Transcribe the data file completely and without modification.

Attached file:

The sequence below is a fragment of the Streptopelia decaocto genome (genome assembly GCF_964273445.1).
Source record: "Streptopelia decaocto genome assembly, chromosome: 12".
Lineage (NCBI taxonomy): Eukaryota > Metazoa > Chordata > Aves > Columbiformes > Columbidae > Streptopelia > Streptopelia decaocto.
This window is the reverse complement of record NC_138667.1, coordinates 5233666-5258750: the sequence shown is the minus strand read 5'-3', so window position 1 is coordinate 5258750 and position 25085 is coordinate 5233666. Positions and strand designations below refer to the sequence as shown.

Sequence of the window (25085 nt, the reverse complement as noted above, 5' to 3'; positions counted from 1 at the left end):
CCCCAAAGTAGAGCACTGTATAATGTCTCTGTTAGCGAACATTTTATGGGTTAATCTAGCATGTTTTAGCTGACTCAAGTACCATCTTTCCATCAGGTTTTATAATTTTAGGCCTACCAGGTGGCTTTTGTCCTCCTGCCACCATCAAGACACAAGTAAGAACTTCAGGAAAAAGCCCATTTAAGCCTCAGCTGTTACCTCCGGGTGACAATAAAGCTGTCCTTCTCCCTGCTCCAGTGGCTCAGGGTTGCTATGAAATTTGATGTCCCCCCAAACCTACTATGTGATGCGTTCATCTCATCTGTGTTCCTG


The sequence below is a fragment of the Streptopelia decaocto genome (genome assembly GCF_964273445.1).
Source record: "Streptopelia decaocto genome assembly, chromosome: 12".
Lineage (NCBI taxonomy): Eukaryota > Metazoa > Chordata > Aves > Columbiformes > Columbidae > Streptopelia > Streptopelia decaocto.
This window is the reverse complement of record NC_138667.1, coordinates 5233666-5258750: the sequence shown is the minus strand read 5'-3', so window position 1 is coordinate 5258750 and position 25085 is coordinate 5233666. Positions and strand designations below refer to the sequence as shown.

Sequence of the window (25085 nt, the reverse complement as noted above, 5' to 3'; positions counted from 1 at the left end):
CCCCAAAGTAGAGCACTGTATAATGTCTCTGTTAGCGAACATTTTATGGGTTAATCTAGCATGTTTTAGCTGACTCAAGTACCATCTTTCCATCAGGTTTTATAATTTTAGGCCTACCAGGTGGCTTTTGTCCTCCTGCCACCATCAAGACACAAGTAAGAACTTCAGGAAAAAGCCCATTTAAGCCTCAGCTGTTACCTCCGGGTGACAATAAAGCTGTCCTTCTCCCTGCTCCAGTGGCTCAGGGTTGCTATGAAATTTGATGTCCCCCCAAACCTACTATGTGATGCGTTCATCTCATCTGTGTTCCTG